Published On: Tue, Sep 10th, 2019

Brexit latest: EU WILL grant Britain an extension despite tough talk | Politics | News


Luxembourg Prime Minister Xavier Bettel told POLITICO he “doesn’t want to close the door on London”, after the House of Commons voted to force Boris Johnson to seek a delay until the end of January if he can’t get a deal approved by October 19. He said: “If there’s reason for a delay I’ll accept, but I still have no reason, I still have no clue what they want.” Insiders say the bizarre situation is such that the EU will be forced to grant an extension it doesn’t want to a British Government which also does not want it.

Mr Bettel added: “It’s not on me to say that they have to do this and this to get a new delay, they have to tell us why they need a new delay, and then I’ll exchange views with my colleagues” in the European Council.

“A no-deal Brexit is “the scenario I don’t want, but time is ticking.

His words come after Parliament’s suspension began this morning at 2am.

As Speaker John Bercow, who announced his resignation yesterday, was due to lead MPs in a procession to the House of Lords to mark the suspension, a group of angry opposition backbenchers appeared to try to block his way.

He said the suspension represented “an act of executive fiat” – a legal decison that has abslute sanction.

MPs protested against the suspension with signs saying “silenced” while shouting: “Shame on you.”

Mr Johnson’s second bid to call a snap election was also voted down.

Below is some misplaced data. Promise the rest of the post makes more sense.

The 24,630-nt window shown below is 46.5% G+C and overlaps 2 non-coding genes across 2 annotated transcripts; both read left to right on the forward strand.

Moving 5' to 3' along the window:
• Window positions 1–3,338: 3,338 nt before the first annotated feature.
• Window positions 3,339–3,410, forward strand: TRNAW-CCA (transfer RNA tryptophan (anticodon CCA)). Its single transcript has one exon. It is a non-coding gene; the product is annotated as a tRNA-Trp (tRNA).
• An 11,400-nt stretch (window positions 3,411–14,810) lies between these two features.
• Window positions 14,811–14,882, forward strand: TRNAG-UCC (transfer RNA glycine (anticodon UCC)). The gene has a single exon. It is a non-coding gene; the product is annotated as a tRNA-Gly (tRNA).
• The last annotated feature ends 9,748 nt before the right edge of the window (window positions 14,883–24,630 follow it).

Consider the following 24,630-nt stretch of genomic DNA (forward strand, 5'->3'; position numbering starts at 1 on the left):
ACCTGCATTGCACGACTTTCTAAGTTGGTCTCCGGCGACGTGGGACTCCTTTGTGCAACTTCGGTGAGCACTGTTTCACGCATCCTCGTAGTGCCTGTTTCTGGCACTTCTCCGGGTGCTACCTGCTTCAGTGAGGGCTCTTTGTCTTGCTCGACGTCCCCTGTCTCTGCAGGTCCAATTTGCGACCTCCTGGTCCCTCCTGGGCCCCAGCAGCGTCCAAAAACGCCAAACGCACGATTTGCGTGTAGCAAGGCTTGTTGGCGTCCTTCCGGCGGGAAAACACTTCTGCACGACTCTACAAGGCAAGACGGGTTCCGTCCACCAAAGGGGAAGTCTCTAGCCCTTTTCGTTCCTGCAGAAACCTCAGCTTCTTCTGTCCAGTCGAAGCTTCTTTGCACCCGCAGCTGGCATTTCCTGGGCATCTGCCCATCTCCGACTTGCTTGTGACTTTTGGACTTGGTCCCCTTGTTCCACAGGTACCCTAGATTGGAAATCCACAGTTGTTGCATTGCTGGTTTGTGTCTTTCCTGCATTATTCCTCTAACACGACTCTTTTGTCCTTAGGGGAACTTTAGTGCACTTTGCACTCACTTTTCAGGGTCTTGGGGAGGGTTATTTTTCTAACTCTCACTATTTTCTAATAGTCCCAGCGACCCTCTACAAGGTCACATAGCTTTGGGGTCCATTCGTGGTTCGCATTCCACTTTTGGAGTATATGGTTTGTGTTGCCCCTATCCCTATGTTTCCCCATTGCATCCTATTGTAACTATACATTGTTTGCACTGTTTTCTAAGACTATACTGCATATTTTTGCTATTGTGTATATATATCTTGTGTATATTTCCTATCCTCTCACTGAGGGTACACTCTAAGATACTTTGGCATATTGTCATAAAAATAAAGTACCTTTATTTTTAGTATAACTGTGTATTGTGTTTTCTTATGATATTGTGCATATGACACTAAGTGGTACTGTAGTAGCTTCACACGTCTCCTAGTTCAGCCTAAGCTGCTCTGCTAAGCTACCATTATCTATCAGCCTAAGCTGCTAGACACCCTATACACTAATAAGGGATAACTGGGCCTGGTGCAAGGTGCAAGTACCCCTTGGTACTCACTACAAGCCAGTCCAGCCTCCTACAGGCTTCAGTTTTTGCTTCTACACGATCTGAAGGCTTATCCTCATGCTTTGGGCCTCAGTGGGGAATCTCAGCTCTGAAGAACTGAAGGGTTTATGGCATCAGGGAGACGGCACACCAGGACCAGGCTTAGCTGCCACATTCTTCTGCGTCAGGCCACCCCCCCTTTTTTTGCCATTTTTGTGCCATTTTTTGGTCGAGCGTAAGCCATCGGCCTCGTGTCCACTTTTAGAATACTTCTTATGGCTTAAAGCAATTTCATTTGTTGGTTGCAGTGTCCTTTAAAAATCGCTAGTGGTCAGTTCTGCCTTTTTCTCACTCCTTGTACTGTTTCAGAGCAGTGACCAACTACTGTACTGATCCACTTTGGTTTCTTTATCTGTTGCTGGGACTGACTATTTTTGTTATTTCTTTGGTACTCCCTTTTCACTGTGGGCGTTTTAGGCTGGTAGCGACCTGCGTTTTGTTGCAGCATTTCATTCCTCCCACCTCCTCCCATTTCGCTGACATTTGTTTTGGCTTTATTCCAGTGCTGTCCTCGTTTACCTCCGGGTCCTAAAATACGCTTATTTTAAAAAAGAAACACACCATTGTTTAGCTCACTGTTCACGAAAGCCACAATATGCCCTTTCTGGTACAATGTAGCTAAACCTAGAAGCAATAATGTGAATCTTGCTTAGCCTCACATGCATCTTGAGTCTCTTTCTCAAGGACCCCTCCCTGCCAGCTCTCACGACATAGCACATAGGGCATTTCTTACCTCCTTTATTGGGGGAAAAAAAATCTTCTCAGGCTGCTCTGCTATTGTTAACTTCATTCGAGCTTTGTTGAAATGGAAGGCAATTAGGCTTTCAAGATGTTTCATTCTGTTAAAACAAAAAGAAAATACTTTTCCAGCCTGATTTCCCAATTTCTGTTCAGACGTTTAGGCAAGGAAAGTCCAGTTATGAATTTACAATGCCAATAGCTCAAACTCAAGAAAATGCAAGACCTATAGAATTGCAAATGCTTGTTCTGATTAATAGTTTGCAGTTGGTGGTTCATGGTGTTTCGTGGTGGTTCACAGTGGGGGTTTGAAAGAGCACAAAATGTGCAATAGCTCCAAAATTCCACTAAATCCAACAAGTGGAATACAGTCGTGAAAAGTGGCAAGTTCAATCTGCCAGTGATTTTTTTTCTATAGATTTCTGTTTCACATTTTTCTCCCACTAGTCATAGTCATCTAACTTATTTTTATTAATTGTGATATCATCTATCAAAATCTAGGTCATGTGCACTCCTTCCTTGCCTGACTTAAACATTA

Labour could table a confidence vote 24 hours after the Commons holds a series of votes on the Government’s legislative programme.

The party had previously said that a confidence vote could be tabled later this week, but they will be unable to do this now as Parliament has been shut down. 

The Queen is due to reopen Parliament with the speech on October 14, so the confidence vote would most likely take place after votes are held between October 21 to 22.

Mr Corbyn will address the Trades Union Congress annual conference on Tuesday, where he will confirm that Labour is planning to force an election on its own terms. 

He is expected to say that after ruling out a no-deal Brexit, Labour is now planning “to trigger a general election”.

He will say: “So a general election is coming. But we won’t allow Johnson to dictate the terms. 

“And I can tell you this: we’re ready for that election. We’re ready to unleash the biggest people-powered campaign we’ve ever seen.”

A Labour source told the Telegraph: “If he [Mr Johnson] loses the Queen’s speech you still have to have the confidence vote. The question is whether those Tory rebels will vote with us.”

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7.40am update: Theresa May’s honours list faces backlash – ‘no shame’

Theresa May’s resignation honours list has drawn strong criticism from some quarters, with critics rounding on her choice to reward civil servants who worked on her failed Brexit strategies, and others targeting the knighthood of former cricketer Geoffrey Boycott.

“No shame,” screamed the front page of the left-leaning Daily Mirror newspaper.

“As Parliament is suspended over Brexit crisis, Theresa May has the audacity to reward the bungling advisers who got us in this mess.”

The paper referred to honours including the knighthood given to Olly Robbins, Mrs May’s chief Brexit negotiator, and the Commander of the British Empire (CBE) awards bestowed on her former joint chiefs of staff Fiona Hill and Nick Timothy, the so-called “terror twins” of her Brexit saga, and to Julian Smith.

“As Chief Whip he (Smith) failed to persuade enough Tories to back the Withdrawal Agreement, thus triggering two Brexit delays and plunging nation into current crisis,” the paper said.

Scottish MP Pete Wishart labelled the honours list “a disgrace”.



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